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Homework Help: Integral Help

  1. Dec 6, 2007 #1
    1. The problem statement, all variables and given/known data


    I've been thinking over this for the past few days...I'm still stuck though
    Can this integral even be expressed with elementary functions?

    2. Relevant equations

    3. The attempt at a solution
    use the substitution [tex]u=tan{x}[/tex], and then, use integration by parts.
    However I end up with [tex]\int\left|ln(cosx)\right|[/tex], as a term, which I cannot manage to integrate.
    Last edited: Dec 6, 2007
  2. jcsd
  3. Dec 6, 2007 #2
    Hint: Use u=arctan(x). What is du?
  4. Dec 7, 2007 #3
    I think this integral does not have a "classical" primitive. After the substitution and partial integration you end up with:

    [tex]I=\frac{1}{2}\frac{arctan^2(x)}{x^2}+\frac{1}{2}\int \frac{u^2}{sin^2(u)}du[/tex]

    The remaining integral is not an elementary function, according to "the integrator" of mathematica.

    @silver-rose: What is expected as a result? A classical function or an advanced one?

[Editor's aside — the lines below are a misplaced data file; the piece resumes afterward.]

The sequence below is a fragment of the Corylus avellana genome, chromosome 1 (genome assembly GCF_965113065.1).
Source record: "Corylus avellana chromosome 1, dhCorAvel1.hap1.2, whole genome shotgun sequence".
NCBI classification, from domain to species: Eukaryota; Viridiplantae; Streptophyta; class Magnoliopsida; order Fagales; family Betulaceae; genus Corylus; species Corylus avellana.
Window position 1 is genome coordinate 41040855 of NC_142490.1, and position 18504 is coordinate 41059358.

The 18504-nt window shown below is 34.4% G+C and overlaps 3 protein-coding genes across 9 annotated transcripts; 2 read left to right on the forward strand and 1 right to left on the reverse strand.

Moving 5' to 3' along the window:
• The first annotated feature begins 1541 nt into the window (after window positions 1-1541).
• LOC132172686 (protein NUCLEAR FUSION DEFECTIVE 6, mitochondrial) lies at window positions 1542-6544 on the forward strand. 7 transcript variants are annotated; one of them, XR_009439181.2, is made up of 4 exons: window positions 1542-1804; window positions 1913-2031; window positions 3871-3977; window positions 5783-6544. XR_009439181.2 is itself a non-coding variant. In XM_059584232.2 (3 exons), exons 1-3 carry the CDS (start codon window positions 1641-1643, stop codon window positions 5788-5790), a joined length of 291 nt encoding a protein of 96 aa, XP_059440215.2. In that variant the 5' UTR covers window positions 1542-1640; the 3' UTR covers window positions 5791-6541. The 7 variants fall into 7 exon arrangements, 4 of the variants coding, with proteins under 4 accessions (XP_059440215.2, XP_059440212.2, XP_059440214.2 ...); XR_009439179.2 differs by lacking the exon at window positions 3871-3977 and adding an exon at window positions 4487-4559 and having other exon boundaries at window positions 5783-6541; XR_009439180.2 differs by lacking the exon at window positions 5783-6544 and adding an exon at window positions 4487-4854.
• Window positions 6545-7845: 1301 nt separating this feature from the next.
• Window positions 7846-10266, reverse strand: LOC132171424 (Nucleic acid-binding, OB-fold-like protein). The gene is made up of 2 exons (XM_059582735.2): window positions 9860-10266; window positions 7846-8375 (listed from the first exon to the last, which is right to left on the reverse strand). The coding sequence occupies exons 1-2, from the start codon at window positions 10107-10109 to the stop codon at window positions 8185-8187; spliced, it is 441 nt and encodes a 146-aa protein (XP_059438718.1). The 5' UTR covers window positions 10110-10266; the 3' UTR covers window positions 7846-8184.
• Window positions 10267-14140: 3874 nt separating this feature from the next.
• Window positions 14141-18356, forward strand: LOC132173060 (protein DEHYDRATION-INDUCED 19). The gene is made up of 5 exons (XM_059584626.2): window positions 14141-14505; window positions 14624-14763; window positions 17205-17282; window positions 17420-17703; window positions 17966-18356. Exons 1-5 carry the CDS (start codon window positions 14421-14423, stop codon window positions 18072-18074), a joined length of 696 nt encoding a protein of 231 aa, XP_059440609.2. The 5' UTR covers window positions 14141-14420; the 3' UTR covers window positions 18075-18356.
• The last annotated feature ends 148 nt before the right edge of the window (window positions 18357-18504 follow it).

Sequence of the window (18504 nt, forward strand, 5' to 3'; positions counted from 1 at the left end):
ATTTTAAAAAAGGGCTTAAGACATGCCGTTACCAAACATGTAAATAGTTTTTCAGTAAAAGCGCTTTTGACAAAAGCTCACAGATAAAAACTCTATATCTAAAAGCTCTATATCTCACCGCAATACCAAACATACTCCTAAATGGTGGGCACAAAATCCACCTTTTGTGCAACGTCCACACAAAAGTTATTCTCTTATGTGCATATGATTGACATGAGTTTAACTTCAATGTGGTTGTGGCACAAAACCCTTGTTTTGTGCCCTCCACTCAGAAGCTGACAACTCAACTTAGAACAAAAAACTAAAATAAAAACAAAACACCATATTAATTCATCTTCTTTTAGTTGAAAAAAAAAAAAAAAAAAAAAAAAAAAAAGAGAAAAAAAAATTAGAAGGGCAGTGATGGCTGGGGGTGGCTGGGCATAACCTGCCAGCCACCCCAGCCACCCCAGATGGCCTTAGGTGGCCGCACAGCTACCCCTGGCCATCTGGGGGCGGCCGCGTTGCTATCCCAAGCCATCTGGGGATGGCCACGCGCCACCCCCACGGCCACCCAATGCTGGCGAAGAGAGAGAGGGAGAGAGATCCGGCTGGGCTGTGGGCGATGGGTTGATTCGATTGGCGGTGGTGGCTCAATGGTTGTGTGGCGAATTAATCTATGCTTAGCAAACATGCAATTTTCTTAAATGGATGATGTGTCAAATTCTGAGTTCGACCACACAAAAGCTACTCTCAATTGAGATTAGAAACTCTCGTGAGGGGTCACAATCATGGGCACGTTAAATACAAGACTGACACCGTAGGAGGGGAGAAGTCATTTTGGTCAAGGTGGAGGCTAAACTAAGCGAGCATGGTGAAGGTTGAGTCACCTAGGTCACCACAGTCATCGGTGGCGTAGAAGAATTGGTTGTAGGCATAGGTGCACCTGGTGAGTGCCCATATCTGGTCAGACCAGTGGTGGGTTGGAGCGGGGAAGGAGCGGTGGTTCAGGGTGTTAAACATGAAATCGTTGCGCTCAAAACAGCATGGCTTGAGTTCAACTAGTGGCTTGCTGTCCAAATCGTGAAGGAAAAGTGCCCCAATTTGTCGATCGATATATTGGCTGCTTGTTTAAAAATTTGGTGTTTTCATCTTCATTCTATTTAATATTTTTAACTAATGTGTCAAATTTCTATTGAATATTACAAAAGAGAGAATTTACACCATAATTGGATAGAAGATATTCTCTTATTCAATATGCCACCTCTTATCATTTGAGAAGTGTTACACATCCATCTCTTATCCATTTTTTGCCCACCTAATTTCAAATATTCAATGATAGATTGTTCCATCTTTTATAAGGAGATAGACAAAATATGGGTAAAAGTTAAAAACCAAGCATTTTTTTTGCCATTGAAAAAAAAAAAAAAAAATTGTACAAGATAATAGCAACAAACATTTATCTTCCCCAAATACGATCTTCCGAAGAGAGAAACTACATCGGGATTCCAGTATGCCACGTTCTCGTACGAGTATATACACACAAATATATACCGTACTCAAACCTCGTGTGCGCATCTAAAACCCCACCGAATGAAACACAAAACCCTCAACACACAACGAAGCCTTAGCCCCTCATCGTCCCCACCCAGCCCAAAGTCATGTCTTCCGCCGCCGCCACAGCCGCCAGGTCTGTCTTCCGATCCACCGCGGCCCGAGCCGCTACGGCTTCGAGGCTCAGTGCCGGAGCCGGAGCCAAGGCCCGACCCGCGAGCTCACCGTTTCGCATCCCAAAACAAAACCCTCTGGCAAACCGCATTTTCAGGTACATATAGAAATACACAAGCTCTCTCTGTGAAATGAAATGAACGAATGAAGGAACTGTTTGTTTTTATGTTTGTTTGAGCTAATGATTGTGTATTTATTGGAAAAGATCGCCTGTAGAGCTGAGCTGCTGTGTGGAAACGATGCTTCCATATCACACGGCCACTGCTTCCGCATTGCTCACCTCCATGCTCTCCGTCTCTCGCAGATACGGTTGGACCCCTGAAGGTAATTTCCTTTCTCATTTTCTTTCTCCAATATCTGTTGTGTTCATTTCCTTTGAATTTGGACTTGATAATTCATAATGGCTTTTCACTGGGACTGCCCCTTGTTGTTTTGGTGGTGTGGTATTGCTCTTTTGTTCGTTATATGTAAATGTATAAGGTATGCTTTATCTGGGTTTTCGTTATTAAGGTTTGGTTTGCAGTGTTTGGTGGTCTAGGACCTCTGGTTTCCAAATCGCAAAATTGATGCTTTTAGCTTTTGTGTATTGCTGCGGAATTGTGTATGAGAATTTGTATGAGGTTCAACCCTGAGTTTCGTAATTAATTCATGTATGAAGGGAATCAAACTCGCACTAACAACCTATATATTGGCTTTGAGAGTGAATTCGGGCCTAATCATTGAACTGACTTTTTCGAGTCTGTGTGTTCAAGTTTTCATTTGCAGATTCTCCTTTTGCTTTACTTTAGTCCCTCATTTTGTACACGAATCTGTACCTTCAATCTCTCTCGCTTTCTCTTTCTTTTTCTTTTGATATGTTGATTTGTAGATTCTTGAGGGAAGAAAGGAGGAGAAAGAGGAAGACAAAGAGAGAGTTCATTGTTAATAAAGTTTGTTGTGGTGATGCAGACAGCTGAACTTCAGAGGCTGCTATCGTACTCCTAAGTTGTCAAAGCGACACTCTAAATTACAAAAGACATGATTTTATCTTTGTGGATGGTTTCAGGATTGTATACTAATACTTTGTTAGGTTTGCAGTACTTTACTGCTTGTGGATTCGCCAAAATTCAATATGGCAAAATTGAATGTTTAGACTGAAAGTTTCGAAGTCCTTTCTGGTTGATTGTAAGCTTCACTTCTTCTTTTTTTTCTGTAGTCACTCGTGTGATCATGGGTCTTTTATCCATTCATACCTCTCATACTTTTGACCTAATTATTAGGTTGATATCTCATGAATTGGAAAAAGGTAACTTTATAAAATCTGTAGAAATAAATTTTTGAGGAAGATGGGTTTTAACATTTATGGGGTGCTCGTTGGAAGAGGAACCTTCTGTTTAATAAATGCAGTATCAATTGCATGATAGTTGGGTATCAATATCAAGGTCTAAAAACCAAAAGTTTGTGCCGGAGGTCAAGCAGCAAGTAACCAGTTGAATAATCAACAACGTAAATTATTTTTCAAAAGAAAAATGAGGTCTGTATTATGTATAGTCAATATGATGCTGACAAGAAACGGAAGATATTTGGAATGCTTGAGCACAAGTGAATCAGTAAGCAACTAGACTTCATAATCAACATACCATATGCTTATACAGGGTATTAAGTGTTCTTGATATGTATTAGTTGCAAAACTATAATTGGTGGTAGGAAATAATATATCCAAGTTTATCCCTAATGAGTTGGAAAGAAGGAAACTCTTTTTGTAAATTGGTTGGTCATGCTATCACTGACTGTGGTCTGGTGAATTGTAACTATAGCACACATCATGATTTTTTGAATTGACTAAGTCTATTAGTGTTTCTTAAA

5. Dec 7, 2007 #4


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    Homework Helper

    I agree. I can't find an elementary function despite a few pages of calculations and random substitutions. Maybe it's because I'm dumb or something. Anyone else had better luck here?

    Tried it out at http://integrals.wolfram.com/

    The answer was given in some weird notation involving something called a polylogarithm. What's that?
    Last edited: Dec 7, 2007
  6. Dec 7, 2007 #5
    Sorry my bad, I thought the OP had got it wrong in substituting u=tan(x) instead of arctan(x), and didn't check further. Since the mathematica integrator doesn't report a solution in terms of elementary functions, it is highly unlikely that there actually exists one.
  7. Dec 9, 2007 #6
    yea that's what i think so too..

    I've spent days on this integral, basically trying tons and tons of substitutions.

    ti-89 can't do it, and mathematica gives a non-elementary answer.

    Thanks anyways guys.
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